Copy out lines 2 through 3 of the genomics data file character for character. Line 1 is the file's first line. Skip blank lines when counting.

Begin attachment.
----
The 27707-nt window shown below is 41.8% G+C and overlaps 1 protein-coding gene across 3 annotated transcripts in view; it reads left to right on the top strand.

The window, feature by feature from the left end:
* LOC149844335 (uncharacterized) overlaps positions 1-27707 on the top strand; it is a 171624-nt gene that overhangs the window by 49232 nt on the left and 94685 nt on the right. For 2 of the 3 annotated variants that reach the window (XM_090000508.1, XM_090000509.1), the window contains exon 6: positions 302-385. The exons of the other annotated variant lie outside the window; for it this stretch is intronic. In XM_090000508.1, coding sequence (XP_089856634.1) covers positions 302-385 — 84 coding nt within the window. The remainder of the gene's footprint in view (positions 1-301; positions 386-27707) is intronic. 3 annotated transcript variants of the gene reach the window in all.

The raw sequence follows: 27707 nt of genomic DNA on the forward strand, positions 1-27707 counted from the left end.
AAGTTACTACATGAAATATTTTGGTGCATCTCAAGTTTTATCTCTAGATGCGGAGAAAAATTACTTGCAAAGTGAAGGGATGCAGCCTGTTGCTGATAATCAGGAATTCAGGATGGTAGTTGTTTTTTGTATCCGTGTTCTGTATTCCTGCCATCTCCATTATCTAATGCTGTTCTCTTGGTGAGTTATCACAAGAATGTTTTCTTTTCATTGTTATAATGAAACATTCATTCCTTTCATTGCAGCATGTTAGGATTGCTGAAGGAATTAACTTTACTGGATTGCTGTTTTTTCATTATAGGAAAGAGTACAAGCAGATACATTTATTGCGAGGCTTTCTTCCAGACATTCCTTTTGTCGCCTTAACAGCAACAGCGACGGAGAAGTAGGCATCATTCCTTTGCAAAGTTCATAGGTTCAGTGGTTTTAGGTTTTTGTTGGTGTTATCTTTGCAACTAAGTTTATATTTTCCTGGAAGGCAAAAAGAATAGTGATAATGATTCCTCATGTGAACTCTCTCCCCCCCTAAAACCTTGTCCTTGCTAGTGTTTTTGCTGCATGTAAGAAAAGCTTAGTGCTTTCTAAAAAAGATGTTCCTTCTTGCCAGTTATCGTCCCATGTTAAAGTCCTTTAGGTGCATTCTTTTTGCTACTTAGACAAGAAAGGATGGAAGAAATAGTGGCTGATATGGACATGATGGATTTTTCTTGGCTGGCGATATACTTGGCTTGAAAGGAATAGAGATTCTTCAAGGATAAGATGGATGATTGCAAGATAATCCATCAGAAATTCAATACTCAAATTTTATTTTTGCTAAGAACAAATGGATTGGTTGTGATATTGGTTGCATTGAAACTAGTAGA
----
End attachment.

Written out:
The window, feature by feature from the left end:
* LOC149844335 (uncharacterized) overlaps positions 1-27707 on the top strand; it is a 171624-nt gene that overhangs the window by 49232 nt on the left and 94685 nt on the right. For 2 of the 3 annotated variants that reach the window (XM_090000508.1, XM_090000509.1), the window contains exon 6: positions 302-385. The exons of the other annotated variant lie outside the window; for it this stretch is intronic. In XM_090000508.1, coding sequence (XP_089856634.1) covers positions 302-385 — 84 coding nt within the window. The remainder of the gene's footprint in view (positions 1-301; positions 386-27707) is intronic. 3 annotated transcript variants of the gene reach the window in all.